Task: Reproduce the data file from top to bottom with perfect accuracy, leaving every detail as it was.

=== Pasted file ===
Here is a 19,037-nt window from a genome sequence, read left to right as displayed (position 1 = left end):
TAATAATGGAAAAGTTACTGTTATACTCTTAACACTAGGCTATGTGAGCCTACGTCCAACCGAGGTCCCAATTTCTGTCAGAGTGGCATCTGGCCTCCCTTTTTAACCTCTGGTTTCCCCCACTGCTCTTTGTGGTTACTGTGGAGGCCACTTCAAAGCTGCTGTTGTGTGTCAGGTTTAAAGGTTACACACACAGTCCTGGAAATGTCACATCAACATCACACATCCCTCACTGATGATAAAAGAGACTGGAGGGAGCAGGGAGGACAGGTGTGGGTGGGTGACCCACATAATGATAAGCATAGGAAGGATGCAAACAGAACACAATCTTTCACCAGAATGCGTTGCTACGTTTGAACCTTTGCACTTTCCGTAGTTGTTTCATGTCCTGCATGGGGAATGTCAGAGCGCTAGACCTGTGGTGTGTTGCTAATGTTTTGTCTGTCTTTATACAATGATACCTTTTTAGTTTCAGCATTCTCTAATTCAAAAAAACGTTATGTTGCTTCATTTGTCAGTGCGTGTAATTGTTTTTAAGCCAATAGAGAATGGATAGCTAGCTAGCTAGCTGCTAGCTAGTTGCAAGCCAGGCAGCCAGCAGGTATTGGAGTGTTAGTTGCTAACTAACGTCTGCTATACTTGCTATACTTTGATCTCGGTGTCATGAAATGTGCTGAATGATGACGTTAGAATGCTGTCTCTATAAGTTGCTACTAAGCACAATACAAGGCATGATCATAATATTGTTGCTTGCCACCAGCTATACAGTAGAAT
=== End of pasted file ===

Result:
Here is a 19,037-nt window from a genome sequence, read left to right as displayed (position 1 = left end):
TAATAATGGAAAAGTTACTGTTATACTCTTAACACTAGGCTATGTGAGCCTACGTCCAACCGAGGTCCCAATTTCTGTCAGAGTGGCATCTGGCCTCCCTTTTTAACCTCTGGTTTCCCCCACTGCTCTTTGTGGTTACTGTGGAGGCCACTTCAAAGCTGCTGTTGTGTGTCAGGTTTAAAGGTTACACACACAGTCCTGGAAATGTCACATCAACATCACACATCCCTCACTGATGATAAAAGAGACTGGAGGGAGCAGGGAGGACAGGTGTGGGTGGGTGACCCACATAATGATAAGCATAGGAAGGATGCAAACAGAACACAATCTTTCACCAGAATGCGTTGCTACGTTTGAACCTTTGCACTTTCCGTAGTTGTTTCATGTCCTGCATGGGGAATGTCAGAGCGCTAGACCTGTGGTGTGTTGCTAATGTTTTGTCTGTCTTTATACAATGATACCTTTTTAGTTTCAGCATTCTCTAATTCAAAAAAACGTTATGTTGCTTCATTTGTCAGTGCGTGTAATTGTTTTTAAGCCAATAGAGAATGGATAGCTAGCTAGCTAGCTGCTAGCTAGTTGCAAGCCAGGCAGCCAGCAGGTATTGGAGTGTTAGTTGCTAACTAACGTCTGCTATACTTGCTATACTTTGATCTCGGTGTCATGAAATGTGCTGAATGATGACGTTAGAATGCTGTCTCTATAAGTTGCTACTAAGCACAATACAAGGCATGATCATAATATTGTTGCTTGCCACCAGCTATACAGTAGAAT